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New satellite program to cut down on illegal logging in real time

A Path to Progress

The new mapping process uses an algorithm to analyze satellite images and send automatic alerts about questonable logging activity.

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    A boy plays with a kite in front of logs cut illegally from the Amazon rainforest at a sawmill in the city of Morais Almeida, Para state, Brazil. The Amazon rainforest is being eaten away at by deforestation, much of which takes place as areas are burned by large fires to clear land for agriculture.
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Taken from outer space, the satellite images show illegal loggers cutting a road into a protected area in Peru, part of a criminal enterprise attempting to steal millions of dollars worth of ecological resources.

With the launch of a new satellite mapping system March 2, governments and environmentalists will have access to hard evidence of these types of crimes almost in real time as part of a push by scientists to improve monitoring of tropical deforestation.

Tropical forests nearly the size of India are set to be destroyed by 2050 if current trends continue, a study warned last year, causing species loss, displacement, and a major increase in climate-changing greenhouse gas emissions.

Prior to the launch of the Global Land Analysis and Discovery (GLAD) alerts, researchers would have to manually track images of logging in specific areas.

The new process, developed by scientists at the University of Maryland and Google, uses an algorithm to analyze weekly updates of satellite images and sends automatic notifications about new logging activity.

"This is a game changer," said Matt Finer from the Amazon Conservation Association, an environmental group.

His organization tracks illegal logging in Peru, sending images of deforestation to policymakers, environmentalists, and government officials to try and protect the Amazon rain forest.

In the past, he would rely on tips from local people about encroachment by loggers, then look at older satellite images to try and corroborate the claims.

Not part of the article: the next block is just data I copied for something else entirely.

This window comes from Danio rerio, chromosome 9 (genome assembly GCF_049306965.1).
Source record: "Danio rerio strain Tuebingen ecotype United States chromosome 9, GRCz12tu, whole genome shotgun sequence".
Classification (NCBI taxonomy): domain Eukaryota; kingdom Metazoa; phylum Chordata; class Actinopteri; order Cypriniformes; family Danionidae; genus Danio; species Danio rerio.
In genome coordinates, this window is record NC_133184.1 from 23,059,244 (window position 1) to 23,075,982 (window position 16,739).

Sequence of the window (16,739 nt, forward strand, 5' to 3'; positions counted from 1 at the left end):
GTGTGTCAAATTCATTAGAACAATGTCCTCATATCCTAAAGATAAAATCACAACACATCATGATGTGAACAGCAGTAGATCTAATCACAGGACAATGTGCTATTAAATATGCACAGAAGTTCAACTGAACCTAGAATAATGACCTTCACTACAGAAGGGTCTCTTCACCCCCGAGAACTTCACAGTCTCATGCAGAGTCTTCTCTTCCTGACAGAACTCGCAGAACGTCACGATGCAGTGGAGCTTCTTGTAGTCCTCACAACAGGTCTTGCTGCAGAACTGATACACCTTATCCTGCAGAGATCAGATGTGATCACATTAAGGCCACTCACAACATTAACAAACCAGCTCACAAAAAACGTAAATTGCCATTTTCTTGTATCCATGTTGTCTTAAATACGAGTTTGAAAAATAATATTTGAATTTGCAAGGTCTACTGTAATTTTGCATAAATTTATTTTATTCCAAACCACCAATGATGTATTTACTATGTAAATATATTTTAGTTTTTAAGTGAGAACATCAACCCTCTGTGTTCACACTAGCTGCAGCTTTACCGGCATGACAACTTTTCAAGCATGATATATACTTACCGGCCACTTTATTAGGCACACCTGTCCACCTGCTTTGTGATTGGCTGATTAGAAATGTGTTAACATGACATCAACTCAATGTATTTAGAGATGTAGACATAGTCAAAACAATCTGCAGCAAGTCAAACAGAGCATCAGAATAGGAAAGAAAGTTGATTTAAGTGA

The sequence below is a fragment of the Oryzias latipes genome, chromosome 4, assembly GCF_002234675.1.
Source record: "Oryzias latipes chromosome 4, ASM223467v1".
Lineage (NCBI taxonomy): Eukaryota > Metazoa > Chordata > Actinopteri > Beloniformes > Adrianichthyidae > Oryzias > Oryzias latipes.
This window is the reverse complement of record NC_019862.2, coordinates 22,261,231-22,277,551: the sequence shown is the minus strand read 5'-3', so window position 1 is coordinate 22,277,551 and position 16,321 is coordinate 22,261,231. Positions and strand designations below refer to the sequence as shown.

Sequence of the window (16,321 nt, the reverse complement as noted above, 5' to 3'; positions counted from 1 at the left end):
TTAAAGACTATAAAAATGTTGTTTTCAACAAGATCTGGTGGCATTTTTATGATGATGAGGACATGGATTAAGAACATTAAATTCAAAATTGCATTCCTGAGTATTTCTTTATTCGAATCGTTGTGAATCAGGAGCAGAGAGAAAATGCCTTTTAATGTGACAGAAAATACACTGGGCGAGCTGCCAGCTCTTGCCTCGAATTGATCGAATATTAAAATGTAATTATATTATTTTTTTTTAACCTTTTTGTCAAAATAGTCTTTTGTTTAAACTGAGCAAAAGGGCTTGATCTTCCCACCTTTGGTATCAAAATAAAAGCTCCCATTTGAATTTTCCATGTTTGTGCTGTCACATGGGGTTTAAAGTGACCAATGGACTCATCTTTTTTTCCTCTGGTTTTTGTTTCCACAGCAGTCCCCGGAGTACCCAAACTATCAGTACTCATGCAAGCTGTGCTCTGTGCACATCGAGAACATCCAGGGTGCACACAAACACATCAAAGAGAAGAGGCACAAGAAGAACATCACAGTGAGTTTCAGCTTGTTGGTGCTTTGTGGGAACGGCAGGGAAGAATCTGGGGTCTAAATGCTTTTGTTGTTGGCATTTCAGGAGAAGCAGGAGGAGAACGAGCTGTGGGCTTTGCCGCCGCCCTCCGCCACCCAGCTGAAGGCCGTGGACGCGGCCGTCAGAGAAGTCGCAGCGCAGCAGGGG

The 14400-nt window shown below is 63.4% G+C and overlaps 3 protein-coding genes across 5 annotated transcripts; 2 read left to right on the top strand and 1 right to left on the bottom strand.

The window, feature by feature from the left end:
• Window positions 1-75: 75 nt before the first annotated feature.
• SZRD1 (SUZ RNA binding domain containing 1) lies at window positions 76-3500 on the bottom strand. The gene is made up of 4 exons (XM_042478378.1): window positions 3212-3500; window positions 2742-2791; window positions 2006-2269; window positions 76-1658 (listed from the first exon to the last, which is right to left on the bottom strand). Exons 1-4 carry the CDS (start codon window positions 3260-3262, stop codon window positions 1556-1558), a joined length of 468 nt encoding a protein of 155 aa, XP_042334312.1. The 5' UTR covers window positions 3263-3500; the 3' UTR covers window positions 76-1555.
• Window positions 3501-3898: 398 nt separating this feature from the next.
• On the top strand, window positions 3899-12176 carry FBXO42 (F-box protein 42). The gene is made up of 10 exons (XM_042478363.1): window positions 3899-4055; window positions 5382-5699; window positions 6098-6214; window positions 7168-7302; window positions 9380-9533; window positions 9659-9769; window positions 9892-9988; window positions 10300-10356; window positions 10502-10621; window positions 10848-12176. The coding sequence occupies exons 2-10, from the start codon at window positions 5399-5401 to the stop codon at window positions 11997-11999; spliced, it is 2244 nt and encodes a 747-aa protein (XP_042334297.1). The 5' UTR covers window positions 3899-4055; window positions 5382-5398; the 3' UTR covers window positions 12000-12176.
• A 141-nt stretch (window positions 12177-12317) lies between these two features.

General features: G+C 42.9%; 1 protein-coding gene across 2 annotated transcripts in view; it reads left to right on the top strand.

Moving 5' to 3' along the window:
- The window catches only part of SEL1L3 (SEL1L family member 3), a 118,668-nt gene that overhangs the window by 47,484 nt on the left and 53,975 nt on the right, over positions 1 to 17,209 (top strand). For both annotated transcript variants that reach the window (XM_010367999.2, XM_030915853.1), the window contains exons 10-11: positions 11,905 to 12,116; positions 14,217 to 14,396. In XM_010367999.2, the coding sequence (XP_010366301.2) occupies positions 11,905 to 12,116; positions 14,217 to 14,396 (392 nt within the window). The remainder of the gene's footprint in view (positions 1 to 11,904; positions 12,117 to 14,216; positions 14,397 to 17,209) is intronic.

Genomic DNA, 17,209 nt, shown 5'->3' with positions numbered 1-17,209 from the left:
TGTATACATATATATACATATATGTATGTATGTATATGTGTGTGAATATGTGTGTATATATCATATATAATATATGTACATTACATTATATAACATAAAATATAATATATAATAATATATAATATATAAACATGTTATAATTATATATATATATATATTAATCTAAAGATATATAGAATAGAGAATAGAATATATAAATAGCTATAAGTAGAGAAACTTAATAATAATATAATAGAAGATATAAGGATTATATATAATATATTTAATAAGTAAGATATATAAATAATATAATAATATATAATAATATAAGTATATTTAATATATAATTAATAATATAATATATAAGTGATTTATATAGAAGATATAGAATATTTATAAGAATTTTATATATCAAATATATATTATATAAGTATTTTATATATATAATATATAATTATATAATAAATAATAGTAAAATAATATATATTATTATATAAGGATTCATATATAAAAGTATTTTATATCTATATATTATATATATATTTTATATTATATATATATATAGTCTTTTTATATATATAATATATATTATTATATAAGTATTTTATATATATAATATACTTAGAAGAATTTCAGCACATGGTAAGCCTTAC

"With this new data we can focus on getting actionable information to policymakers," Finer told the Thomson Reuters Foundation.

"We have seen how powerful these images can be," he said, citing a case where his group brought pictures of illegal gold miners cutting down trees to the Peruvian government, who then removed the miners.

University of Maryland professor Matthew Hansen is one of the scientists who developed GLAD, which can track plots of deforestation the size of a basketball court from space.

Initially, GLAD data will only be available for Peru, the Republic of Congo, and Indonesia.

"Our challenge this year is to move beyond those three countries," Hansen told the Thomson Reuters Foundation.

Providing weekly updates on logging and resource projects can help improve local governance, he said, as governments will have documented evidence when protected areas are violated.

• Reporting By Chris Arsenault; editing by Astrid Zweynert. This story originally appeared on the website of the Thomson Reuters Foundation, the charitable arm of Thomson Reuters that covers humanitarian news, women's rights, trafficking, corruption, and climate change. Visit http://news.trust.org.

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